Previous winners: Ambrose vs. Owens at Royal Rumble (Jan), Ambrose vs. Reigns vs. Lesnar at Fast Lane (Feb), Dean Ambrose vs. Triple H at Roadblock (Mar), Shinsuke Nakamura vs. Sami Zayn at Takeover: Dallas (Apr), AJ Styles vs. Roman Reigns at Extreme Rules (May), Roman Reigns vs. Seth Rollins at Money in the Bank (Jun), Sami Zayn vs. Kevin Owens at Battleground (Jul), AJ Styles vs. John Cena at Summerslam (Aug), TJ Perkins vs. Kota Ibushi at the CWC Finale (Sept), and Sasha Banks vs. Charlotte at Hell in a Cell (Oct)
WWE Survivor Series 2016 Review
Wrestler of the Month: Kevin Owens
This was a month in which there were many good individual combinations of in-ring performing and character development, but no particularly great ones. With much of the top-tier roster committed to Survivor Series Elimination matches, which even when highly successful split credit among their various combatants, fewer opportunities existed for any one wrestler to truly stand out. It came down to Chris Jericho and Kevin Owens, who were undoubtedly the most entertaining personas on the WWE roster in November, their shenanigans reaching a comedic crescendo and their shift toward becoming rivals instead of best friends quite compelling. In the ring, though, their most impressive work came as parts of an ensemble cast. Weighing their collective resume – and it only seemed appropriate to consider naming Jeri-KO as Co-Wrestlers of the Month given how joined at the hip they were – against everyone else's, it was pretty obvious that either one of them would win the November award or both of them would. Owens pulled away on account of two very strong post-Survivor Series matches on Raw with Seth Rollins and Roman Reigns respectively; Jericho brought nothing comparable to the table in the ring.
Previous winners: Dean Ambrose (Jan and Feb), Chris Jericho (Mar), AJ Styles (Apr), AJ Styles and Roman Reigns (May), Seth Rollins (Jun), Dean Ambrose (Jul), AJ Styles (Aug), Kevin Owens (Sep), and Sasha Banks and Charlotte (Oct)
TLC is this weekend and I am expecting the WWE Champion to retain against Dean Ambrose. AJ Styles seems poised to go into WrestleMania Season with the gold, as rumors swirl about a possible match between him and Undertaker with the title on the line. What's next for Ambrose? Your guess is as good as mine, but barring a surprise return to his leadership role as champion, he is probably headed down the hierarchy for a bit.
The Miz retaining the Intercontinental Championship would be a smart bet, but the quality of the work that he has put on display since Brand Split 2.0 began makes me think that he might be headed back to the main-event soon. The IC Title doesn't necessarily fit that narrative, so maybe Ziggler wins it back? Wyatt and Orton will win the Tag Team Championships (I'm intrigued by that angle) and move the division forward and Becky Lynch will drop the title to Alexa Bliss in a moment similar to John Cena losing the WWE Title to Sheamus in 2009, but quickly regain it if not by December's end then by the time the Royal Rumble goes off the air in January. Bliss has earned a brief run as the lead female on Smackdown.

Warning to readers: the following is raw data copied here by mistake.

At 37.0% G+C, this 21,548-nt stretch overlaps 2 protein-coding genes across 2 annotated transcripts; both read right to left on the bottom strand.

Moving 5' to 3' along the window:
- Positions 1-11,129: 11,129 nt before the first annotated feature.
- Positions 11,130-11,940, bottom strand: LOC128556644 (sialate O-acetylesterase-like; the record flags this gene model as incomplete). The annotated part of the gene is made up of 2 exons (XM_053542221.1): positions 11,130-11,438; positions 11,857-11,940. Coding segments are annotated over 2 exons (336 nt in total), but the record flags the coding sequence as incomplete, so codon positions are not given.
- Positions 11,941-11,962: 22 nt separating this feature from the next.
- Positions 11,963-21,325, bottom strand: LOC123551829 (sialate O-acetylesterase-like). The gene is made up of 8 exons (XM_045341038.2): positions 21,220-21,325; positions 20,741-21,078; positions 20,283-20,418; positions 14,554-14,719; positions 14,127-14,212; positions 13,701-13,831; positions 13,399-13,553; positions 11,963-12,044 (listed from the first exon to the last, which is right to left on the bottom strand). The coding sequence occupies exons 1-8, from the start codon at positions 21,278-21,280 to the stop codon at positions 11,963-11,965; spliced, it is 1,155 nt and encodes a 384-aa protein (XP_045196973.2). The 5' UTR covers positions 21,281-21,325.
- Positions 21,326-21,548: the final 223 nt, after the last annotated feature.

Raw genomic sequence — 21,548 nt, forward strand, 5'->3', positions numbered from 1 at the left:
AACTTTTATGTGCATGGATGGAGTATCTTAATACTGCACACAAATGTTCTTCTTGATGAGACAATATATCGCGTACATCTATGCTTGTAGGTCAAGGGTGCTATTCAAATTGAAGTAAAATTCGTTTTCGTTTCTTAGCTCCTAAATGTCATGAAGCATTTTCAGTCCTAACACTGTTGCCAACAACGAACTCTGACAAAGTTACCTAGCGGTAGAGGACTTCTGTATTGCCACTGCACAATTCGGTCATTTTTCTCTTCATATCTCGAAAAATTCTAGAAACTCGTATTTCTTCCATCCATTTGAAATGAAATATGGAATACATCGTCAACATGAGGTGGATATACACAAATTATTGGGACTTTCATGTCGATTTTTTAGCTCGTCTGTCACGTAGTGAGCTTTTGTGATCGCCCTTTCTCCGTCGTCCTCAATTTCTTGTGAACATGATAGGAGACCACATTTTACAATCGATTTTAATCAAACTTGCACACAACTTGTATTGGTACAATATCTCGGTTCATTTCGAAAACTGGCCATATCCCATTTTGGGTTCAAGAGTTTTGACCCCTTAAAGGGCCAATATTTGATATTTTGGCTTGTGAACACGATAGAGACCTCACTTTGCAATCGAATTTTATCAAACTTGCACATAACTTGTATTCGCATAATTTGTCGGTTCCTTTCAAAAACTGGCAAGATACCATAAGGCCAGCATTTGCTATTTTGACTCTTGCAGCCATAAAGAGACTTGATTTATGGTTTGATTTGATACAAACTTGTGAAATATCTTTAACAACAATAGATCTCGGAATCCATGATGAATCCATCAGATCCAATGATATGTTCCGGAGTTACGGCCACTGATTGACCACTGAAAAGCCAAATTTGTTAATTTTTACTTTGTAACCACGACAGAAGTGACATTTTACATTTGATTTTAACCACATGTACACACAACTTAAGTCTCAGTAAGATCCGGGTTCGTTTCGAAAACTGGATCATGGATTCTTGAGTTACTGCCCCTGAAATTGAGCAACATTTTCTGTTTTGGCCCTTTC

James Ellsworth will continue to take air-time from someone more deserving of it.
Over on Raw, do not be shocked if Roman Reigns wins the title. The Universal Championship scene has done well to build a variety of different possibilities heading into the New Year. Seth Rollins has yet to suffer an untainted defeat; Goldberg has made his title aspirations clear; Brock Lesnar is gunning for “Da Man” and by default could also get into the picture; and Jericho is lingering on the periphery with his eventual break-up with Owens nearing closer each week. The role that Reigns will play on the Road to WrestleMania is very unclear but, each of the past two years at this time of the year, he has been inserted into a leading role. Clarity could come in the form of a new Universal Champion at Roadblock.
The game of hot-potato with the Women's Championship between Sasha Banks and Charlotte may very well continue in December. Banks is 3-0 in title matches on TV against The Queen; Charlotte is undefeated in title matches on PPV, period. It looked as though Bayley was about to get her shot (and she may very well still get her shot), but another chapter in the Banks-Charlotte rivalry seems imminent for Roadblock.
Sitting at home watching the last hour of Monday’s Raw, a pair of skits piqued my interest. The two segments could not have been any more different, but the combination of the impressions that they left on me made it as clear as day what might be the biggest problem from which WWE’s flagship program currently suffers that nobody is talking about: that the entire program is still filmed LIVE.